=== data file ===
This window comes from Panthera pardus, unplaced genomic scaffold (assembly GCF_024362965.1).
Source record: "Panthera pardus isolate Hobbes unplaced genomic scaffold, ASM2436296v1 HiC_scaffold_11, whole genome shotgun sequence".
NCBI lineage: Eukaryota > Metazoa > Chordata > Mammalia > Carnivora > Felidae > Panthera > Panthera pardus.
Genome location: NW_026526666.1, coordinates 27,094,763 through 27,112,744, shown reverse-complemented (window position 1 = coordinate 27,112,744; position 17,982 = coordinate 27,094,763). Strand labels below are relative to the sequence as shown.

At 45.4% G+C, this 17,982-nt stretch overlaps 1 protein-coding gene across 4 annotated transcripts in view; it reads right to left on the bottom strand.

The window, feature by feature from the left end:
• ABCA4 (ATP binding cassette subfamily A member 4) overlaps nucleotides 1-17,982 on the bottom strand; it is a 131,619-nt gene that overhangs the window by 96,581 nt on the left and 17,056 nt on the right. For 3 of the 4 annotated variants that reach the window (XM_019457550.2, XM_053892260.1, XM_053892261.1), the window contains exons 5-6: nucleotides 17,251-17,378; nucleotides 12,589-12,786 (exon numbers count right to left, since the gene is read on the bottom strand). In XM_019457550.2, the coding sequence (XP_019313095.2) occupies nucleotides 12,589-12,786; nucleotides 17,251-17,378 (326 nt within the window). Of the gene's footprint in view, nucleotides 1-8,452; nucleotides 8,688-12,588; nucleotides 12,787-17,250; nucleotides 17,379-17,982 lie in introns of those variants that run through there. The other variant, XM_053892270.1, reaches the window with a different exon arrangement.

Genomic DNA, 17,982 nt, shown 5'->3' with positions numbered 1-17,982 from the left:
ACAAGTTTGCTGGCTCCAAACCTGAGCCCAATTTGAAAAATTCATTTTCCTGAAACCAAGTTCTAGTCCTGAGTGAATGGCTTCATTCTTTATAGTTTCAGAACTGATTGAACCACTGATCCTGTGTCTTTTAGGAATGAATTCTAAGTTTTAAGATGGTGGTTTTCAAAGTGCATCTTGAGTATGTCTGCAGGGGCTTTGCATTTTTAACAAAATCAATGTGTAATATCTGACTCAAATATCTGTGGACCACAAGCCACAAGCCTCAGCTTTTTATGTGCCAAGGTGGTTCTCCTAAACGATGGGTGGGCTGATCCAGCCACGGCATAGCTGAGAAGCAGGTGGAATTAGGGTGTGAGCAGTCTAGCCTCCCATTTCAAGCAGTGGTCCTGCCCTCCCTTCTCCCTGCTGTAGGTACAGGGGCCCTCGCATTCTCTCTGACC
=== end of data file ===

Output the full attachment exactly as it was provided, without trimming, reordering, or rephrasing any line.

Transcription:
This window comes from Panthera pardus, unplaced genomic scaffold (assembly GCF_024362965.1).
Source record: "Panthera pardus isolate Hobbes unplaced genomic scaffold, ASM2436296v1 HiC_scaffold_11, whole genome shotgun sequence".
NCBI lineage: Eukaryota > Metazoa > Chordata > Mammalia > Carnivora > Felidae > Panthera > Panthera pardus.
Genome location: NW_026526666.1, coordinates 27,094,763 through 27,112,744, shown reverse-complemented (window position 1 = coordinate 27,112,744; position 17,982 = coordinate 27,094,763). Strand labels below are relative to the sequence as shown.

At 45.4% G+C, this 17,982-nt stretch overlaps 1 protein-coding gene across 4 annotated transcripts in view; it reads right to left on the bottom strand.

The window, feature by feature from the left end:
• ABCA4 (ATP binding cassette subfamily A member 4) overlaps nucleotides 1-17,982 on the bottom strand; it is a 131,619-nt gene that overhangs the window by 96,581 nt on the left and 17,056 nt on the right. For 3 of the 4 annotated variants that reach the window (XM_019457550.2, XM_053892260.1, XM_053892261.1), the window contains exons 5-6: nucleotides 17,251-17,378; nucleotides 12,589-12,786 (exon numbers count right to left, since the gene is read on the bottom strand). In XM_019457550.2, the coding sequence (XP_019313095.2) occupies nucleotides 12,589-12,786; nucleotides 17,251-17,378 (326 nt within the window). Of the gene's footprint in view, nucleotides 1-8,452; nucleotides 8,688-12,588; nucleotides 12,787-17,250; nucleotides 17,379-17,982 lie in introns of those variants that run through there. The other variant, XM_053892270.1, reaches the window with a different exon arrangement.

Genomic DNA, 17,982 nt, shown 5'->3' with positions numbered 1-17,982 from the left:
ACAAGTTTGCTGGCTCCAAACCTGAGCCCAATTTGAAAAATTCATTTTCCTGAAACCAAGTTCTAGTCCTGAGTGAATGGCTTCATTCTTTATAGTTTCAGAACTGATTGAACCACTGATCCTGTGTCTTTTAGGAATGAATTCTAAGTTTTAAGATGGTGGTTTTCAAAGTGCATCTTGAGTATGTCTGCAGGGGCTTTGCATTTTTAACAAAATCAATGTGTAATATCTGACTCAAATATCTGTGGACCACAAGCCACAAGCCTCAGCTTTTTATGTGCCAAGGTGGTTCTCCTAAACGATGGGTGGGCTGATCCAGCCACGGCATAGCTGAGAAGCAGGTGGAATTAGGGTGTGAGCAGTCTAGCCTCCCATTTCAAGCAGTGGTCCTGCCCTCCCTTCTCCCTGCTGTAGGTACAGGGGCCCTCGCATTCTCTCTGACC